In a fuel cell system the stack is strongly coupled with the main system components, among which the compressor is one of the most important. Malfunction of this auxiliary device (delay during peak power, low stoichiometry operation, emergency stop, etc) is directly responsible for bad oxygen distribution in the cathode (substoichiometry reactants feeding). This phenomenon is usually called oxygen starvation. In this study we want to identify the consequences of oxygen starvation on performance and durability of PEMFC stacks and more particularly on the current distribution along the cell. The oxygen concentration decreases along the channel and induces a change of the local electrochemical response; it means that the local current density on the cell is redistributed on the surface. This bad distribution of reactive gas (in a transient time or long time) decreases performance but may also have an effect on cathode degradation like carbon corrosion and platinum dissolution/oxidation. The current distribution along the cell is studied by two approaches (modeling and experiments). The local current is computed by measuring the local induced magnetic field and using Maxwell equations. The experiments are performed with a bi-cell stack developed by CEA with specific design for the magnetic sensors. The 3D model using serpentine bipolar plate meshing is adapted to dynamically compute the catalyst layer local conditions (local current, temperature, gases partial pressure, water activity). It is able to reproduce the conditions of low or high oxygen concentration in the cathode side.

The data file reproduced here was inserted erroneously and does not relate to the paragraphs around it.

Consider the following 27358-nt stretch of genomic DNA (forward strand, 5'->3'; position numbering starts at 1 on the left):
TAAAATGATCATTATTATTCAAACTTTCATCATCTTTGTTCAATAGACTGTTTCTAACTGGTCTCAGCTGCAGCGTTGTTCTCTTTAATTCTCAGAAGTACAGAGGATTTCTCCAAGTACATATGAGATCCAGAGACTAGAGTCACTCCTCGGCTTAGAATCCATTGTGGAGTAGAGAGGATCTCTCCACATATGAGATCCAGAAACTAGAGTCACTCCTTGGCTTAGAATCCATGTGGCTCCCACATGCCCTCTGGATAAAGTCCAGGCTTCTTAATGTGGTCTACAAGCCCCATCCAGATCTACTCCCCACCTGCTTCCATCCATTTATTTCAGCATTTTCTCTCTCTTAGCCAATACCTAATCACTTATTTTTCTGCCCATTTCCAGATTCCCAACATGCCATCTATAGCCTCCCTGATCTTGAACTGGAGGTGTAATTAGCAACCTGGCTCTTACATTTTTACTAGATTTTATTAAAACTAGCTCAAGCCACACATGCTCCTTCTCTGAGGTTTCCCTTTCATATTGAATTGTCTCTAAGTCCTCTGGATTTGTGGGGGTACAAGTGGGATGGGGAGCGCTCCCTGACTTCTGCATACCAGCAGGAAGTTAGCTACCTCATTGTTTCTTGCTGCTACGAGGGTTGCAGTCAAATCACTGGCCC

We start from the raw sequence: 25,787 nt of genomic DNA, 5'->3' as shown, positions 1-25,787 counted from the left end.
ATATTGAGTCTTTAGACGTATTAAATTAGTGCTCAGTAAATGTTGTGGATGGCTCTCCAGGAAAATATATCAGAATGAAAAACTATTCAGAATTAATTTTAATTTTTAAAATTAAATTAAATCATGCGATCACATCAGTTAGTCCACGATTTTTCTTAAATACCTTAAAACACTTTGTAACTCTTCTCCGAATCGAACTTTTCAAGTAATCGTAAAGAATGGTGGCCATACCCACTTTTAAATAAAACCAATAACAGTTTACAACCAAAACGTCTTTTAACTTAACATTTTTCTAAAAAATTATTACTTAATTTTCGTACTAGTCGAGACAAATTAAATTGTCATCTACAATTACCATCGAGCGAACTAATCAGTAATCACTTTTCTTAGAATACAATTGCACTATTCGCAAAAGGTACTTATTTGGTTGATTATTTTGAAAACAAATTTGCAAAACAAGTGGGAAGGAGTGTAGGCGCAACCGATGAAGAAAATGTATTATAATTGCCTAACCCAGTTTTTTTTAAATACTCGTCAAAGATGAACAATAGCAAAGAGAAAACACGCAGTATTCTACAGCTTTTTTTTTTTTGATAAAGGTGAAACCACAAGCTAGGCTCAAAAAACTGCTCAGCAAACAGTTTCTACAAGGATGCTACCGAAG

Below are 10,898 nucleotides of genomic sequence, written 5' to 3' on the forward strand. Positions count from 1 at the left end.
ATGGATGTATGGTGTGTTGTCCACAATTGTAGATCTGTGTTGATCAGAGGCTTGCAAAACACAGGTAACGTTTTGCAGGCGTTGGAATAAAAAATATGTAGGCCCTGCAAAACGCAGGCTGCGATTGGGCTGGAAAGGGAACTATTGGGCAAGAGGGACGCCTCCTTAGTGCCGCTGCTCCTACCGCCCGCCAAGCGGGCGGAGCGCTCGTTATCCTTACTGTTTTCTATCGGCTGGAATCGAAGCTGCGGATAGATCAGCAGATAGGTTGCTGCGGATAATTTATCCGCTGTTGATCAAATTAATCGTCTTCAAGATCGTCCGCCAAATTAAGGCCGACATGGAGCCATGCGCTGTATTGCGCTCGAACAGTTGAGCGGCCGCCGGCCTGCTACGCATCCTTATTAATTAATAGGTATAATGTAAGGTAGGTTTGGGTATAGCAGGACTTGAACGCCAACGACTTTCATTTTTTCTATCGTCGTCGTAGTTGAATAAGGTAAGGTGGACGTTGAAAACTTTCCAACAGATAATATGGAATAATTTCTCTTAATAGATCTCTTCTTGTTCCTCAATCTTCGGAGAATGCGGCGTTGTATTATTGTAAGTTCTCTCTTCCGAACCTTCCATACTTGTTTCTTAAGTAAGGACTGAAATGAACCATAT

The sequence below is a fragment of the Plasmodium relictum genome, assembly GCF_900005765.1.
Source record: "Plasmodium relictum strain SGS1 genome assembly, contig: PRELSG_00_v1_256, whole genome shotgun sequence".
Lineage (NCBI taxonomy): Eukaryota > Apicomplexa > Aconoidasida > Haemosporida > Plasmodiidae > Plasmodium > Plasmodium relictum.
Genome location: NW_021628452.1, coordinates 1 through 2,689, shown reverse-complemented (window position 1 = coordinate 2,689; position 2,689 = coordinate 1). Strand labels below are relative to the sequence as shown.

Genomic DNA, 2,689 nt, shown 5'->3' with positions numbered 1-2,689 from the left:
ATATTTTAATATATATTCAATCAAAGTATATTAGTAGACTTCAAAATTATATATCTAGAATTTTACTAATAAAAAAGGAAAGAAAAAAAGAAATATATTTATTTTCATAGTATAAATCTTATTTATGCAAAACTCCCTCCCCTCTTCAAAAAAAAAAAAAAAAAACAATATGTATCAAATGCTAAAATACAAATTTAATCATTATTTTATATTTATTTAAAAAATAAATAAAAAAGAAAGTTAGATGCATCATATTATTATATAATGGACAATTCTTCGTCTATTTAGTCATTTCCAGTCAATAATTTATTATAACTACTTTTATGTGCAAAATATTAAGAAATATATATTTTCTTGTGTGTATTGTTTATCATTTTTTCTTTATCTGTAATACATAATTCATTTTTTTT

- Advanced Energy Systems Division
Distribution Study of Species and Current Density During Oxygen Starvation
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Gerard, M, Poirot-Crouvezier, J, Hissel, D, Pe´ra, M, Memponteil, A, & Bador, B. "Distribution Study of Species and Current Density During Oxygen Starvation." Proceedings of the ASME 2009 7th International Conference on Fuel Cell Science, Engineering and Technology. ASME 2009 7th International Conference on Fuel Cell Science, Engineering and Technology. Newport Beach, California, USA. June 8–10, 2009. pp. 361-369. ASME. https://doi.org/10.1115/FuelCell2009-85144
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